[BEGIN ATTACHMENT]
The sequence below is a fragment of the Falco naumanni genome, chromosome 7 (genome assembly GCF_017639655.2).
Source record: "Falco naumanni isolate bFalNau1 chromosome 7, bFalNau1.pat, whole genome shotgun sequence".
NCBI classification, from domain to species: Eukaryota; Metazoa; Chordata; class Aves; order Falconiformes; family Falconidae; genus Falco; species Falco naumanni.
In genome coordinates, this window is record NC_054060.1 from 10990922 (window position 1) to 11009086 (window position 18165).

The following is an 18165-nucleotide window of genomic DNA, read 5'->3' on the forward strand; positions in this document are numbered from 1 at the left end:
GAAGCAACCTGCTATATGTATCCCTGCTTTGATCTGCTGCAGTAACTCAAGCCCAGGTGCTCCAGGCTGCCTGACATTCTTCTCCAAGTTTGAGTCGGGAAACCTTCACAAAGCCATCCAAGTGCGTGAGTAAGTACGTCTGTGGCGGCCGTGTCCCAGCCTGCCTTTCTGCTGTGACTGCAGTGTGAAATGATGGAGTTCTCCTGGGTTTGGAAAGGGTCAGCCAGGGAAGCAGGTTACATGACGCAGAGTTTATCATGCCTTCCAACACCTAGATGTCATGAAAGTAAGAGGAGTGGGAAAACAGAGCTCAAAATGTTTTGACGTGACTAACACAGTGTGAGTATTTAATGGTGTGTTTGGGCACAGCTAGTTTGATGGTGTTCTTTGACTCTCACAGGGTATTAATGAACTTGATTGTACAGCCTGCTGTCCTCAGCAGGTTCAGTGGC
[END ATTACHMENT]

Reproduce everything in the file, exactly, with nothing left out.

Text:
The sequence below is a fragment of the Falco naumanni genome, chromosome 7 (genome assembly GCF_017639655.2).
Source record: "Falco naumanni isolate bFalNau1 chromosome 7, bFalNau1.pat, whole genome shotgun sequence".
NCBI classification, from domain to species: Eukaryota; Metazoa; Chordata; class Aves; order Falconiformes; family Falconidae; genus Falco; species Falco naumanni.
In genome coordinates, this window is record NC_054060.1 from 10990922 (window position 1) to 11009086 (window position 18165).

The following is an 18165-nucleotide window of genomic DNA, read 5'->3' on the forward strand; positions in this document are numbered from 1 at the left end:
GAAGCAACCTGCTATATGTATCCCTGCTTTGATCTGCTGCAGTAACTCAAGCCCAGGTGCTCCAGGCTGCCTGACATTCTTCTCCAAGTTTGAGTCGGGAAACCTTCACAAAGCCATCCAAGTGCGTGAGTAAGTACGTCTGTGGCGGCCGTGTCCCAGCCTGCCTTTCTGCTGTGACTGCAGTGTGAAATGATGGAGTTCTCCTGGGTTTGGAAAGGGTCAGCCAGGGAAGCAGGTTACATGACGCAGAGTTTATCATGCCTTCCAACACCTAGATGTCATGAAAGTAAGAGGAGTGGGAAAACAGAGCTCAAAATGTTTTGACGTGACTAACACAGTGTGAGTATTTAATGGTGTGTTTGGGCACAGCTAGTTTGATGGTGTTCTTTGACTCTCACAGGGTATTAATGAACTTGATTGTACAGCCTGCTGTCCTCAGCAGGTTCAGTGGC